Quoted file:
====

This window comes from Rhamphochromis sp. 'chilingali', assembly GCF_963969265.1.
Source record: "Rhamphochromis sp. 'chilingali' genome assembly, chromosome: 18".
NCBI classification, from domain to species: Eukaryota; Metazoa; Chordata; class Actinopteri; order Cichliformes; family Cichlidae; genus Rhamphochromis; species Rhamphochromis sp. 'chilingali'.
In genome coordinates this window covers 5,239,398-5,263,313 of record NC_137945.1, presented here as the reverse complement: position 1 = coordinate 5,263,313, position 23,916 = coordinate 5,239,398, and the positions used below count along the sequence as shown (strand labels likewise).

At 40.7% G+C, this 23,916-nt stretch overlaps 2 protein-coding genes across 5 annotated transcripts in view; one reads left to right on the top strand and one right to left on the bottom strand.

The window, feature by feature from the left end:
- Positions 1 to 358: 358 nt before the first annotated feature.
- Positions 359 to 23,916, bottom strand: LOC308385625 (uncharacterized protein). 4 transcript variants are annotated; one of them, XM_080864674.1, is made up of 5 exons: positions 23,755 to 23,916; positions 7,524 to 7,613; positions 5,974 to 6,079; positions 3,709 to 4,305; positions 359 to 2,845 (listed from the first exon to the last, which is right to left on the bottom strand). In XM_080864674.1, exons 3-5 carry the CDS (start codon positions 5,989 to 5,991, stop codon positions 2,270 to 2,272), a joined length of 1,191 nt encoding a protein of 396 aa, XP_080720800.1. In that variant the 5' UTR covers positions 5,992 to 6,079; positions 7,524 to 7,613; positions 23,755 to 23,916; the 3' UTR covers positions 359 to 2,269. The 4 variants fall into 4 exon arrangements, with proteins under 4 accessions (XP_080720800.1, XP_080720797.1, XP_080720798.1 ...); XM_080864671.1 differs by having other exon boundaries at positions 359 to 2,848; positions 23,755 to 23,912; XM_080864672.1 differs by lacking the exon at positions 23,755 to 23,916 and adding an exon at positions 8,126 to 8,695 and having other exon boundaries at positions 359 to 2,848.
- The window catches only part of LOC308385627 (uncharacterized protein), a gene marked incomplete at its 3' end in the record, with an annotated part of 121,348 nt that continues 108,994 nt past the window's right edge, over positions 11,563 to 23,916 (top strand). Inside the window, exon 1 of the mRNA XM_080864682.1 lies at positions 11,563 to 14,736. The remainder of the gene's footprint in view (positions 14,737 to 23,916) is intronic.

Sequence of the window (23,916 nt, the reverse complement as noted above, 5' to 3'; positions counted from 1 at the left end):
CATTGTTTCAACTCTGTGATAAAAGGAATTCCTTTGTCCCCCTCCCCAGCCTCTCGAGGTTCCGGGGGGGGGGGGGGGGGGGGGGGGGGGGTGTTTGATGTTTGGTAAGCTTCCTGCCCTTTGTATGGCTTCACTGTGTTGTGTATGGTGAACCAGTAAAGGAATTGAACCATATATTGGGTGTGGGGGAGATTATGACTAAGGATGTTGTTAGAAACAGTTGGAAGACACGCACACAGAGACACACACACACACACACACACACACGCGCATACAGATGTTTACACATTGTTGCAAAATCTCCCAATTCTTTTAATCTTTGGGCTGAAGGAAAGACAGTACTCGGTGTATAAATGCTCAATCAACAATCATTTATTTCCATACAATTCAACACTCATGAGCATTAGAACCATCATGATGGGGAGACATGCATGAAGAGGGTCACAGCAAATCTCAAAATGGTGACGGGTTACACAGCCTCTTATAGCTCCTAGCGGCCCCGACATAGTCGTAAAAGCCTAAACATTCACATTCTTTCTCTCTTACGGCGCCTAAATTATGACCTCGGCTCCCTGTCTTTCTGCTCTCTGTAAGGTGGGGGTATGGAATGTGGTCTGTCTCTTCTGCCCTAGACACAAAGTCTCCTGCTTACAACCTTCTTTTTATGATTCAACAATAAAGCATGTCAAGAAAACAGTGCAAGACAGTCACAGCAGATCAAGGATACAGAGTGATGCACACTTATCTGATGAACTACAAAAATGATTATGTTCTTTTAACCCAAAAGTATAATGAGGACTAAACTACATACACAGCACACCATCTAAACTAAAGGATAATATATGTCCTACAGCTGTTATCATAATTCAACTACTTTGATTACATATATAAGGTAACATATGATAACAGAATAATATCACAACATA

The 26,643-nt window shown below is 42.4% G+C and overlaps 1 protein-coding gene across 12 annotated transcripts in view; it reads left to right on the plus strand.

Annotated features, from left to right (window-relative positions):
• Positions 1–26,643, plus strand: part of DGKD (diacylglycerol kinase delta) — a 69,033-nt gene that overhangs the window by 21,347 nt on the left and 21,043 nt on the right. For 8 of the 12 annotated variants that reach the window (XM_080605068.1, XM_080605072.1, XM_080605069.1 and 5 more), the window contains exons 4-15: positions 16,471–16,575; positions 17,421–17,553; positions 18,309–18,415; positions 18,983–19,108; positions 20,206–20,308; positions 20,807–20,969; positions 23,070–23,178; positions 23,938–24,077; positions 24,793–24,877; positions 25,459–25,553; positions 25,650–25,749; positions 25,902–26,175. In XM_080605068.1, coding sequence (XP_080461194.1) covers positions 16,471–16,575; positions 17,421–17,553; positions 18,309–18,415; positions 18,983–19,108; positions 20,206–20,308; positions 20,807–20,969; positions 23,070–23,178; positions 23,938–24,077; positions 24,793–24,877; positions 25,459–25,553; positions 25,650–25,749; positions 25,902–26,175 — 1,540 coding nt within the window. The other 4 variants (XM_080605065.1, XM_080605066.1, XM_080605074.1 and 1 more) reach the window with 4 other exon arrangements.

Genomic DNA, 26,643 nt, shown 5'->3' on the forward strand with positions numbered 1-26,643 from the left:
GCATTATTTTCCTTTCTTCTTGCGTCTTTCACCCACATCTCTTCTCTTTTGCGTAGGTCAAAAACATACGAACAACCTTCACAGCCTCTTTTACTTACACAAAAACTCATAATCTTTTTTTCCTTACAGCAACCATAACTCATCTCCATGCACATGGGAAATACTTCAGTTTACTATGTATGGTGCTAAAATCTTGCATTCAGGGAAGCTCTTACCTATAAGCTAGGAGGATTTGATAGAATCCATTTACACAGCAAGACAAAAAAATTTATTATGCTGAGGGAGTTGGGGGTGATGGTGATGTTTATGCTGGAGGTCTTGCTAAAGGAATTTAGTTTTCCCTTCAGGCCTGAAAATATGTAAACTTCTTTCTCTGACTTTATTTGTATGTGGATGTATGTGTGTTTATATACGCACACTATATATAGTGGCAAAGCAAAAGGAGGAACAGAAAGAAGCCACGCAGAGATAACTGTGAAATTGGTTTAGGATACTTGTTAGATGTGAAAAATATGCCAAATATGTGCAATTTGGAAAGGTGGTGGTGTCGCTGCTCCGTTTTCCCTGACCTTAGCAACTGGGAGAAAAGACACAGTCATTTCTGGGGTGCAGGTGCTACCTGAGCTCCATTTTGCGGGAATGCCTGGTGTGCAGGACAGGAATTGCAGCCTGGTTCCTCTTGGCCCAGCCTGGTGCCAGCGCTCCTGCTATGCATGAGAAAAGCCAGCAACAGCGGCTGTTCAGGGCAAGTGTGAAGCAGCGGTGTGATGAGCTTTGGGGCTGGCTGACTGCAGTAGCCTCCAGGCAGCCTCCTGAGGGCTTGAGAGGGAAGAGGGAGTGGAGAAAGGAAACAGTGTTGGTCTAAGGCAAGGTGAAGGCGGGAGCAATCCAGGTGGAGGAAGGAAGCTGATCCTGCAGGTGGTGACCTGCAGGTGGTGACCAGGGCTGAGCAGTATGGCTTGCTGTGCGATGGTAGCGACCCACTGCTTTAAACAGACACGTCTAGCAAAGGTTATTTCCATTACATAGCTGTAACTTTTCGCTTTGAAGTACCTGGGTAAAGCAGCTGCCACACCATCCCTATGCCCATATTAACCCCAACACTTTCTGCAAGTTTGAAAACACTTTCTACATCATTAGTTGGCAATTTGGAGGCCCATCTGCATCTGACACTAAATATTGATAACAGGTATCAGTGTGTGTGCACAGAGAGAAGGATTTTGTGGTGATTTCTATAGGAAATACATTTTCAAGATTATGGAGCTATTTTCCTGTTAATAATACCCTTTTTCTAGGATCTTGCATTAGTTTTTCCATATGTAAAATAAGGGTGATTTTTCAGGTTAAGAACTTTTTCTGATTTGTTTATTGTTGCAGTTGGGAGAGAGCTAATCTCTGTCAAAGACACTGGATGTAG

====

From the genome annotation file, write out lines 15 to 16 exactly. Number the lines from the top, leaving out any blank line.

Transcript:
Genomic DNA, 26,643 nt, shown 5'->3' on the forward strand with positions numbered 1-26,643 from the left:
GCATTATTTTCCTTTCTTCTTGCGTCTTTCACCCACATCTCTTCTCTTTTGCGTAGGTCAAAAACATACGAACAACCTTCACAGCCTCTTTTACTTACACAAAAACTCATAATCTTTTTTTCCTTACAGCAACCATAACTCATCTCCATGCACATGGGAAATACTTCAGTTTACTATGTATGGTGCTAAAATCTTGCATTCAGGGAAGCTCTTACCTATAAGCTAGGAGGATTTGATAGAATCCATTTACACAGCAAGACAAAAAAATTTATTATGCTGAGGGAGTTGGGGGTGATGGTGATGTTTATGCTGGAGGTCTTGCTAAAGGAATTTAGTTTTCCCTTCAGGCCTGAAAATATGTAAACTTCTTTCTCTGACTTTATTTGTATGTGGATGTATGTGTGTTTATATACGCACACTATATATAGTGGCAAAGCAAAAGGAGGAACAGAAAGAAGCCACGCAGAGATAACTGTGAAATTGGTTTAGGATACTTGTTAGATGTGAAAAATATGCCAAATATGTGCAATTTGGAAAGGTGGTGGTGTCGCTGCTCCGTTTTCCCTGACCTTAGCAACTGGGAGAAAAGACACAGTCATTTCTGGGGTGCAGGTGCTACCTGAGCTCCATTTTGCGGGAATGCCTGGTGTGCAGGACAGGAATTGCAGCCTGGTTCCTCTTGGCCCAGCCTGGTGCCAGCGCTCCTGCTATGCATGAGAAAAGCCAGCAACAGCGGCTGTTCAGGGCAAGTGTGAAGCAGCGGTGTGATGAGCTTTGGGGCTGGCTGACTGCAGTAGCCTCCAGGCAGCCTCCTGAGGGCTTGAGAGGGAAGAGGGAGTGGAGAAAGGAAACAGTGTTGGTCTAAGGCAAGGTGAAGGCGGGAGCAATCCAGGTGGAGGAAGGAAGCTGATCCTGCAGGTGGTGACCTGCAGGTGGTGACCAGGGCTGAGCAGTATGGCTTGCTGTGCGATGGTAGCGACCCACTGCTTTAAACAGACACGTCTAGCAAAGGTTATTTCCATTACATAGCTGTAACTTTTCGCTTTGAAGTACCTGGGTAAAGCAGCTGCCACACCATCCCTATGCCCATATTAACCCCAACACTTTCTGCAAGTTTGAAAACACTTTCTACATCATTAGTTGGCAATTTGGAGGCCCATCTGCATCTGACACTAAATATTGATAACAGGTATCAGTGTGTGTGCACAGAGAGAAGGATTTTGTGGTGATTTCTATAGGAAATACATTTTCAAGATTATGGAGCTATTTTCCTGTTAATAATACCCTTTTTCTAGGATCTTGCATTAGTTTTTCCATATGTAAAATAAGGGTGATTTTTCAGGTTAAGAACTTTTTCTGATTTGTTTATTGTTGCAGTTGGGAGAGAGCTAATCTCTGTCAAAGACACTGGATGTAG